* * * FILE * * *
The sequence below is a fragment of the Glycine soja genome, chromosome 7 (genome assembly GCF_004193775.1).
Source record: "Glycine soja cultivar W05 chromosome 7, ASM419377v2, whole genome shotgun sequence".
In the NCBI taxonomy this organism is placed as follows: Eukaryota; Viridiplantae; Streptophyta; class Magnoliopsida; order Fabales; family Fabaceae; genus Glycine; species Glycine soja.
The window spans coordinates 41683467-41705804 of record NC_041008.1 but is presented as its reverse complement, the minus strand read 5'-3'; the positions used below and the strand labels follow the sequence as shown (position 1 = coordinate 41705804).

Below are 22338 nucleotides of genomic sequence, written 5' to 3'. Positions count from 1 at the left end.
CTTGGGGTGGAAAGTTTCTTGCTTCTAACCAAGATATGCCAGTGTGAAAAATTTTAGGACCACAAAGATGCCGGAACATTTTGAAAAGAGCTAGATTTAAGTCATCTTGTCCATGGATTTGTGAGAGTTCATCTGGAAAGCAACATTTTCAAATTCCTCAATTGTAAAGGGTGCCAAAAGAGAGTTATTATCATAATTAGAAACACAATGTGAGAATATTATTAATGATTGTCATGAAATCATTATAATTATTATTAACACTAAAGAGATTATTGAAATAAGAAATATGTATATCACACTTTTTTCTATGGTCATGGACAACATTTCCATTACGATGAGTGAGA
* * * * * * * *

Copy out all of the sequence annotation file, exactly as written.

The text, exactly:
The sequence below is a fragment of the Glycine soja genome, chromosome 7 (genome assembly GCF_004193775.1).
Source record: "Glycine soja cultivar W05 chromosome 7, ASM419377v2, whole genome shotgun sequence".
In the NCBI taxonomy this organism is placed as follows: Eukaryota; Viridiplantae; Streptophyta; class Magnoliopsida; order Fabales; family Fabaceae; genus Glycine; species Glycine soja.
The window spans coordinates 41683467-41705804 of record NC_041008.1 but is presented as its reverse complement, the minus strand read 5'-3'; the positions used below and the strand labels follow the sequence as shown (position 1 = coordinate 41705804).

Below are 22338 nucleotides of genomic sequence, written 5' to 3'. Positions count from 1 at the left end.
CTTGGGGTGGAAAGTTTCTTGCTTCTAACCAAGATATGCCAGTGTGAAAAATTTTAGGACCACAAAGATGCCGGAACATTTTGAAAAGAGCTAGATTTAAGTCATCTTGTCCATGGATTTGTGAGAGTTCATCTGGAAAGCAACATTTTCAAATTCCTCAATTGTAAAGGGTGCCAAAAGAGAGTTATTATCATAATTAGAAACACAATGTGAGAATATTATTAATGATTGTCATGAAATCATTATAATTATTATTAACACTAAAGAGATTATTGAAATAAGAAATATGTATATCACACTTTTTTCTATGGTCATGGACAACATTTCCATTACGATGAGTGAGA